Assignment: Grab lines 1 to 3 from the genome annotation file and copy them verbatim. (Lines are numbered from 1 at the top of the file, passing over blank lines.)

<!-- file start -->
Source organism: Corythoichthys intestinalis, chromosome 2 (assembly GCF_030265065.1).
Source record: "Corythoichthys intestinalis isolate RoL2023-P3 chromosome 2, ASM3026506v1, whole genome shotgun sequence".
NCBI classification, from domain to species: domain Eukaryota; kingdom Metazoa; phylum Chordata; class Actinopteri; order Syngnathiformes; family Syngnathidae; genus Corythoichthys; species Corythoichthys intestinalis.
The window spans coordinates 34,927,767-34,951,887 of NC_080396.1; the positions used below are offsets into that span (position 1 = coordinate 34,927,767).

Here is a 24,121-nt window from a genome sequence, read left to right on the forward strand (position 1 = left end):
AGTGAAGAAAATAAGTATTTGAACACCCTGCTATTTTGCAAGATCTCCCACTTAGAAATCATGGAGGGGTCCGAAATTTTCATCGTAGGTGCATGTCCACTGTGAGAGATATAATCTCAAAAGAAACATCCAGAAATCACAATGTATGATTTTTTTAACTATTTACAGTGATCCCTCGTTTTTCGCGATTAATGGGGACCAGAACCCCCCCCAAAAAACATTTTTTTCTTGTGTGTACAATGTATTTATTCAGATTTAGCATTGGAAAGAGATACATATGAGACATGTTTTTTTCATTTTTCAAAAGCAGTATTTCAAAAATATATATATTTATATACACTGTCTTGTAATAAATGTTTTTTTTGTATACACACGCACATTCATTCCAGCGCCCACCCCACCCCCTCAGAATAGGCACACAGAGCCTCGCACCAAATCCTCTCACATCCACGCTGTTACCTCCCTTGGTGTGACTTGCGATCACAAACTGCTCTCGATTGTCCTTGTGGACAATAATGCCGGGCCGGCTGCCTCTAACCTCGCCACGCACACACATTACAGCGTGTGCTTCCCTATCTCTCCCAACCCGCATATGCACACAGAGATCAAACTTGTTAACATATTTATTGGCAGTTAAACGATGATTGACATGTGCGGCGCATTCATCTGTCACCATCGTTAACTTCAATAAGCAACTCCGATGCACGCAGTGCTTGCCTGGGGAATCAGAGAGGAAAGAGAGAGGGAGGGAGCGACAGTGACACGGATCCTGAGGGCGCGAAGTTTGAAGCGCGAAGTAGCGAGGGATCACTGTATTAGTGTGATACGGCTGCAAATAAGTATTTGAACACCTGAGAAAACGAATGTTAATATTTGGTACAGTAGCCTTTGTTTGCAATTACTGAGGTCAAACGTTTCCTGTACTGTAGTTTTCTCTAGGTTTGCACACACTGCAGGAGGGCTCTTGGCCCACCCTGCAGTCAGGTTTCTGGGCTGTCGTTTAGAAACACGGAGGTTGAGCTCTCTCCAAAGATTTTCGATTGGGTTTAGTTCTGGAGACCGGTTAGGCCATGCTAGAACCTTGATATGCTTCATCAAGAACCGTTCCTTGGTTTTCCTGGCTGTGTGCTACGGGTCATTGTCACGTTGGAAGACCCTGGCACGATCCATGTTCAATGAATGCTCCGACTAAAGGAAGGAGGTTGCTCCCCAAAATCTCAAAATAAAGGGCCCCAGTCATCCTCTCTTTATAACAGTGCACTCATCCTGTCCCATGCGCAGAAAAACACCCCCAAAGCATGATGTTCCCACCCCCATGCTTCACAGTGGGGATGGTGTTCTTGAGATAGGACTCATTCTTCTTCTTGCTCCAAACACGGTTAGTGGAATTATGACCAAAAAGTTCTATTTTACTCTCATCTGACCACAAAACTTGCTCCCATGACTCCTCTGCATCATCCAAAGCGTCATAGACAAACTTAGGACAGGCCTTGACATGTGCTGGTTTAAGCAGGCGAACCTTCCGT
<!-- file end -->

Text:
Source organism: Corythoichthys intestinalis, chromosome 2 (assembly GCF_030265065.1).
Source record: "Corythoichthys intestinalis isolate RoL2023-P3 chromosome 2, ASM3026506v1, whole genome shotgun sequence".
NCBI classification, from domain to species: domain Eukaryota; kingdom Metazoa; phylum Chordata; class Actinopteri; order Syngnathiformes; family Syngnathidae; genus Corythoichthys; species Corythoichthys intestinalis.